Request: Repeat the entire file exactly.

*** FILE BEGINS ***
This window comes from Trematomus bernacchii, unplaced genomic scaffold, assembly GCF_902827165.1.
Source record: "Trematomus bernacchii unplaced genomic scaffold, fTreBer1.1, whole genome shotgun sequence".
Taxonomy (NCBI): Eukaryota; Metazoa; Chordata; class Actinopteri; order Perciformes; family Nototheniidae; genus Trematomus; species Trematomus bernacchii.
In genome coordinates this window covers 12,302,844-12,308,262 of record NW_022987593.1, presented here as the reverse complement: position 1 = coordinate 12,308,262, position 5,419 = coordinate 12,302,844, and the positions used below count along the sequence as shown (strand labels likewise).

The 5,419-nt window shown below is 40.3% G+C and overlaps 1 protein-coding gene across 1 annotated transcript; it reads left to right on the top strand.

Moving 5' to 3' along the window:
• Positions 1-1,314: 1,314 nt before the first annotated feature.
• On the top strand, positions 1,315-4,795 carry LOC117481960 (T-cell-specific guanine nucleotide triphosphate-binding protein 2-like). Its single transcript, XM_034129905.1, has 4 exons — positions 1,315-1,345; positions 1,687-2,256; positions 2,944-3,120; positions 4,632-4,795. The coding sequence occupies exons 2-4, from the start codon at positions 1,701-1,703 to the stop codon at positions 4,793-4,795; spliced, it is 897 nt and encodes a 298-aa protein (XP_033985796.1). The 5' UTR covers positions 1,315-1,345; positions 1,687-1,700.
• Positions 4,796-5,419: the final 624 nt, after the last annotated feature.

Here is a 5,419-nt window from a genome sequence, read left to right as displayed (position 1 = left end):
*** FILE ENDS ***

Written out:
This window comes from Trematomus bernacchii, unplaced genomic scaffold, assembly GCF_902827165.1.
Source record: "Trematomus bernacchii unplaced genomic scaffold, fTreBer1.1, whole genome shotgun sequence".
Taxonomy (NCBI): Eukaryota; Metazoa; Chordata; class Actinopteri; order Perciformes; family Nototheniidae; genus Trematomus; species Trematomus bernacchii.
In genome coordinates this window covers 12,302,844-12,308,262 of record NW_022987593.1, presented here as the reverse complement: position 1 = coordinate 12,308,262, position 5,419 = coordinate 12,302,844, and the positions used below count along the sequence as shown (strand labels likewise).

The 5,419-nt window shown below is 40.3% G+C and overlaps 1 protein-coding gene across 1 annotated transcript; it reads left to right on the top strand.

Moving 5' to 3' along the window:
• Positions 1-1,314: 1,314 nt before the first annotated feature.
• On the top strand, positions 1,315-4,795 carry LOC117481960 (T-cell-specific guanine nucleotide triphosphate-binding protein 2-like). Its single transcript, XM_034129905.1, has 4 exons — positions 1,315-1,345; positions 1,687-2,256; positions 2,944-3,120; positions 4,632-4,795. The coding sequence occupies exons 2-4, from the start codon at positions 1,701-1,703 to the stop codon at positions 4,793-4,795; spliced, it is 897 nt and encodes a 298-aa protein (XP_033985796.1). The 5' UTR covers positions 1,315-1,345; positions 1,687-1,700.
• Positions 4,796-5,419: the final 624 nt, after the last annotated feature.

Here is a 5,419-nt window from a genome sequence, read left to right as displayed (position 1 = left end):